The president of the Central African Republic on Thursday confided to reporters that his job is no longer as appealing as it first was when he seized it following a rebellion in March, due to the fact that it is negatively impacting his sleep.
Michel Djotodia was the leader of the Seleka movement when it swept into the capital, Bangui, sending then-president Francoise Bozizé fleeing the country. Djotodia soon thereafter named himself interim president, promising that general elections would be held no later than 2015. While the African Union suspended the Central African Republic for the coup, Djotodia has been feted as the de facto ruler of the CAR, with his government sending its Prime Minister to speak at the United Nations General Assembly in September.
Since then, however, it seems that the trappings of power have lost their allure for Djotodia. “If you don’t sleep, would you cling on to the very thing that stopped you from sleeping?” he asked a group of political leaders on Thursday. “Sometimes you don’t even have thoughts about your wife!” he confided. “Sometimes, I wake up suddenly to ask the security minister what is happening!”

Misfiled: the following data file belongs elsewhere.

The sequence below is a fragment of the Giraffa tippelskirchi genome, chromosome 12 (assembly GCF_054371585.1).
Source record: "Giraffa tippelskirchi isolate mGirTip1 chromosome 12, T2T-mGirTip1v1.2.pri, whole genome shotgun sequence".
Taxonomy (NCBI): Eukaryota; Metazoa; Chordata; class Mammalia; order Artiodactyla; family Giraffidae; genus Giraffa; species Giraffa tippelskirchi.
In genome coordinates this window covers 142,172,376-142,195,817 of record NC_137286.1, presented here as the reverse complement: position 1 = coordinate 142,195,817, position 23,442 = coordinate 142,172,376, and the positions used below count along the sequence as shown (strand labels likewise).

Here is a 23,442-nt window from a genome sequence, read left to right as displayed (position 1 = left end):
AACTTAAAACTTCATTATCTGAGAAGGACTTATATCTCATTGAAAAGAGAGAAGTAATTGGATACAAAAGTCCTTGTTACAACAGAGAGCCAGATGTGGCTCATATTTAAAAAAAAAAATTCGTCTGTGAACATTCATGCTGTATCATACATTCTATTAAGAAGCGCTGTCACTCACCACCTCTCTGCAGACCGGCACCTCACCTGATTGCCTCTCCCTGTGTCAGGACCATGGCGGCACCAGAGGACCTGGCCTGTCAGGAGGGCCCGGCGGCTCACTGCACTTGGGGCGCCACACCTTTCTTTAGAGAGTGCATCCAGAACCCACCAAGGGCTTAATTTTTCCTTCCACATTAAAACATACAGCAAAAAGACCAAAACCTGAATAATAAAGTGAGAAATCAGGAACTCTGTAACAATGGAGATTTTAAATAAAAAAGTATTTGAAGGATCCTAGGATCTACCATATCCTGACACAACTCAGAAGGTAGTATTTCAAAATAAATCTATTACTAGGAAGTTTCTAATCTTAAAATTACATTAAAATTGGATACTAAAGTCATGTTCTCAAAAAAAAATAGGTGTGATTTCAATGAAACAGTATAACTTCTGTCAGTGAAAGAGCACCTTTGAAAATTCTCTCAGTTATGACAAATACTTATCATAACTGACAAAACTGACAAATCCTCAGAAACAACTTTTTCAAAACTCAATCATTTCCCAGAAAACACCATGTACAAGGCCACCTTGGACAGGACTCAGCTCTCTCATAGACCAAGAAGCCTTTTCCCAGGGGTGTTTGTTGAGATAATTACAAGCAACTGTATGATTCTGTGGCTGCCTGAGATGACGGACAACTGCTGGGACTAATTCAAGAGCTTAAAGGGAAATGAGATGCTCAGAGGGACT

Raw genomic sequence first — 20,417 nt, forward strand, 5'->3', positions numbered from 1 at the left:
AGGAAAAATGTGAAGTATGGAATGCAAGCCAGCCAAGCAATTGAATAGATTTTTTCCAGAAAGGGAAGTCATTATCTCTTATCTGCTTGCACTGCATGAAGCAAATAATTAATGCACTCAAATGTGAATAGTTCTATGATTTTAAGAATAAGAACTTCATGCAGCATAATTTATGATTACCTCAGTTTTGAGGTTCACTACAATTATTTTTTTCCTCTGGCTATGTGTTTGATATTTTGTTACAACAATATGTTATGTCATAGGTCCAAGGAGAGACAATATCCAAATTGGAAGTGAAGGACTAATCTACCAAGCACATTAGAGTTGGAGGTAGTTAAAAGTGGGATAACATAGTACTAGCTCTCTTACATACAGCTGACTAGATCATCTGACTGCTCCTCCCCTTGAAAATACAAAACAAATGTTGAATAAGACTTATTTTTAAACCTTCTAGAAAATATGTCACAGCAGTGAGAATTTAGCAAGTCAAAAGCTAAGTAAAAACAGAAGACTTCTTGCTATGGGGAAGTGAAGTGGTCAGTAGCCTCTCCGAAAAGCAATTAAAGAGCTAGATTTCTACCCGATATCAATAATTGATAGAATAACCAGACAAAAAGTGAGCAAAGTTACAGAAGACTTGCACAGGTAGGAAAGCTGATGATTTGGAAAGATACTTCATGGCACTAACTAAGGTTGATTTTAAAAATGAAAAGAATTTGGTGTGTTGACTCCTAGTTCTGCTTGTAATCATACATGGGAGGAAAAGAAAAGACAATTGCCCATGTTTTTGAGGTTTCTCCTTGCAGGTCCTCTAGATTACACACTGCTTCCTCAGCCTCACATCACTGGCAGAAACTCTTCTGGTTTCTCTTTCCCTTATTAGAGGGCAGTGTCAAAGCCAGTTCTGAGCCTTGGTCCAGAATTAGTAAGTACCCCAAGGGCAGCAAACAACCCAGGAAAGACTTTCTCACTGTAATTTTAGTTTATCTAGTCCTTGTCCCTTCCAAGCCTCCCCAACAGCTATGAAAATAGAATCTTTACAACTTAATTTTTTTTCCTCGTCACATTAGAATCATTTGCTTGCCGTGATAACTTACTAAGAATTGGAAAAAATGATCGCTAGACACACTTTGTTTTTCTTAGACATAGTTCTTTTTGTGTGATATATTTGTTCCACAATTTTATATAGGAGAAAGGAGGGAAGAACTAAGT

Security, or lack thereof, is definitely the primary cause of Djotodia’s restless nights, as the Seleka fighters he once led are now carrying out wanton attacks on civilians throughout the country. As the majority of the former rebels are Muslim, and have struck out against Christian communities, a group known as the anti-balaka has risen up to challenge them and protect Christians. In doing so, however, they have targeted Muslim civilians, committing atrocities of their own in a tit-for-tat series of reprisal killings that have caused 390,000 Central Africans to be forced to abandon their homes. The two groups clashed directly on Tuesday, sending a still more thousands fleeing into the bush in their wake.
French foreign Minister Laurent Fabius became the latest public figure to warn that the CAR is “on the verge of genocide,” on Thursday echoing similar pronouncements from the likes of the United Nation’s special advisor on genocide prevention and UNICEF Goodwill Ambassador Mia Farrow. “It’s total disorder,” Fabius told France 2 television, pointing to the lack of doctors, looming food crisis, and the ongoing violence. The United States on Wednesday announced that it would be providing $40 million in assistance to the beleaguered African Union peacekeeping force that is struggling to impose order in a territory the size of France.
For his part, Djotodia added that he is hoping things “changed for the better, so that I can go,” once elections occur, which he will not be competing in.